you have to account also for the usage pattern. this site is aimed at the hardware enthusiasts. they tend to buy informed or tend to change components often. in the first case, they will ignore the PSU recommendation, in the 2nd case, it comes in handy in the future.

    also have a look at power consumption on overclocked components (f.e. CPUs increase quite dramaticaly with added voltage). IIRC the xbitlabs article did not take into account overclocking (I might be wrong, did not read into details there).
    Reply
  • brybir - Monday, July 27, 2009 - link

    You keep referring to that article and after raeding it I do find it interesting. But all it says is that usage is trending downword. That trend is based on events that have already happened and then assuming what future events will occur with power draw based off similar past events.

    First, just because the trend is in one direction does not mean that it is going to continue that way in the future. That is to say that the past predicts the future which is simply not true.

    Second, it makes sense to me to spend $25 on a larger power supply than I need "right now" so that I do not have to worry about replacing the power supply later on. You can say that the general power draw will decrease over time but in each individual case that is not going to be necessarily true. I just went from a system with a 65W CPU and a ATI 4670 to a 125W CPU and a 4870 OC using the same power supply. Had I bought the power supply that exactly fit my previous system I would now have to buy a new power supply. So in my case buying a larger power supply has been a great idea and will save me from spending another $70 this time around. Who knows, since its a 550W supply maybe it will last me another three years.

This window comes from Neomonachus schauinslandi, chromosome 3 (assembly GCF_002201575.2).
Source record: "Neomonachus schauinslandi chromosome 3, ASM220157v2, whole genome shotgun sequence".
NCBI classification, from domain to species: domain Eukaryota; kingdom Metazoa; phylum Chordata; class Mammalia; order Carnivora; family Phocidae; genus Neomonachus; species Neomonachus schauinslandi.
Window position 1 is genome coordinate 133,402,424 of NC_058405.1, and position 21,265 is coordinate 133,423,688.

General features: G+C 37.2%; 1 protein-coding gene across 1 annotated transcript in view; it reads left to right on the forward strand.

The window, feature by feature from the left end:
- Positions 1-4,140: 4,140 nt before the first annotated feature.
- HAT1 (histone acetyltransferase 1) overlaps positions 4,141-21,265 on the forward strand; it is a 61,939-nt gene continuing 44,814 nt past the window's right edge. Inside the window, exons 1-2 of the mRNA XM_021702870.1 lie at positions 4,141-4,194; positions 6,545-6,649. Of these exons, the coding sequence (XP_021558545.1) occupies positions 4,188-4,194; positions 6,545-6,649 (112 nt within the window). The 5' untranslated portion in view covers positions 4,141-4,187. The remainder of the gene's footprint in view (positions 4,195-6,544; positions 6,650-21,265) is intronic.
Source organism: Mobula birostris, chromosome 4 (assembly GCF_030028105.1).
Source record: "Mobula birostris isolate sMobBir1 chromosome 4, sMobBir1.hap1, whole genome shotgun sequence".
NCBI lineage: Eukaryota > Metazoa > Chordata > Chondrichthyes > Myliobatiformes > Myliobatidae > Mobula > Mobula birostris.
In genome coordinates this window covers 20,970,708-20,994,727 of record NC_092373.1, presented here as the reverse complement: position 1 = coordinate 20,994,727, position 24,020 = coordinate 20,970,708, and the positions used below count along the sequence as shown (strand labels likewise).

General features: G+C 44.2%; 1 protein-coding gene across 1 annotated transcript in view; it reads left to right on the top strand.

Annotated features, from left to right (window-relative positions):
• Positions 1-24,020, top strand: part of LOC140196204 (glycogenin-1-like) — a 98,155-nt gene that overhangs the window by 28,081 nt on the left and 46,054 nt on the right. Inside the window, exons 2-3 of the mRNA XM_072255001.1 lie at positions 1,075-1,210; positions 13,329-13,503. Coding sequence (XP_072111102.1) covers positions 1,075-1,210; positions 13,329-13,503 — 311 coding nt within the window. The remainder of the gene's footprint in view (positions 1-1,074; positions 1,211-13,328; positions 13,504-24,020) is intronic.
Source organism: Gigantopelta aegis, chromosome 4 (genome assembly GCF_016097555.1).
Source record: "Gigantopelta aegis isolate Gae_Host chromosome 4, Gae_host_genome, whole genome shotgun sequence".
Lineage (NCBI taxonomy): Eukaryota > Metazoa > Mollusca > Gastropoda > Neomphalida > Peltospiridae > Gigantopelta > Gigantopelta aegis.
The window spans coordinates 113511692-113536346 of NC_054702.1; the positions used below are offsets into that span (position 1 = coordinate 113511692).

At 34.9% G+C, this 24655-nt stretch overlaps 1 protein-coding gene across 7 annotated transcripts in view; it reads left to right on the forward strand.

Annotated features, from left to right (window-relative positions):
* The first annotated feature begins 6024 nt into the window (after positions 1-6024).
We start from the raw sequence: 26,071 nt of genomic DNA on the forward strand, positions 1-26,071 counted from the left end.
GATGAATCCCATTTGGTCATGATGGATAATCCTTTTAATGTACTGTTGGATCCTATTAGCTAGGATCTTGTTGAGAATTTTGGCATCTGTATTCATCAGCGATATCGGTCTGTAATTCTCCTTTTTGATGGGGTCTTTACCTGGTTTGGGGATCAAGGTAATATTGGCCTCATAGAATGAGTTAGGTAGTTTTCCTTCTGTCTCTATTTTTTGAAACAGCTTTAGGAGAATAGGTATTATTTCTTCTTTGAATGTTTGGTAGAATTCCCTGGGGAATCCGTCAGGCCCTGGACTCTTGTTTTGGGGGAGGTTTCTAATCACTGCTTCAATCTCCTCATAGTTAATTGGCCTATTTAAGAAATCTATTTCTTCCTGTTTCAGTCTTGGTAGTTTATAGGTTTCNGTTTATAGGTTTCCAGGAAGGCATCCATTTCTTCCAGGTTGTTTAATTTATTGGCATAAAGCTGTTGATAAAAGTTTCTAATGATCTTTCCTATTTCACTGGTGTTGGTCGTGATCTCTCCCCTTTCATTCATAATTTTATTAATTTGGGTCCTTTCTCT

Reply
  • Black Jacque - Monday, July 27, 2009 - link

    >First, just because the trend is in one direction does not mean that >it is going to continue that way in the future. That is to say that >the past predicts the future which is simply not true.

    You are joking, right?

    http://products.amd.com/en-us/DesktopCPUDetail.asp...">http://products.amd.com/en-us/DesktopCPUDetail.asp...

    If you understand how the past can predict the future, its no surprise that AMD improved their process and shaved 30W off this part's (AMD Phenom™ II X4 945) power consumption after a bit more than 5-months of production. (BTW, this part costs US$1 more than its 125W sibling at ZZF.)

    Looking into my crystal ball, I predict ~3 GHz 65W quad CPUs by either AMD or Intel within a year.
    Reply
  • haplo602 - Monday, July 27, 2009 - link

    each system has at least a 2x PCIex16 board, so the higher watt PSU is an "insurance" for future upgrades.

    anyway the builds are unbalanced in my view. they get away with far too cheap displays.

    my current planed build is 1:1 in components vs lcd cost. My total component cost is about 600 euro, the display will cost me around 500 euro :-)

    but I am more looking at photo editing than gaming.
    Reply
  • Black Jacque - Monday, July 27, 2009 - link

    >so the higher watt PSU is an "insurance" for future upgrades.

    "The recent, excellent Xbit Labs article "PC Power Consumption: How Many Watts Do We Need?" clearly illustrates that 750W PSUs are a waste of money in the mid-range when not going with SLI or Crossfire. This article shows the trend in PC parts is downward in power consumption."

    I can't even accept the idea of adding a second GPU later when they get less expensive. The general trend is the next generation of GPU outperforms the previous generation in Crossfire or SLI at a lower price.
    Reply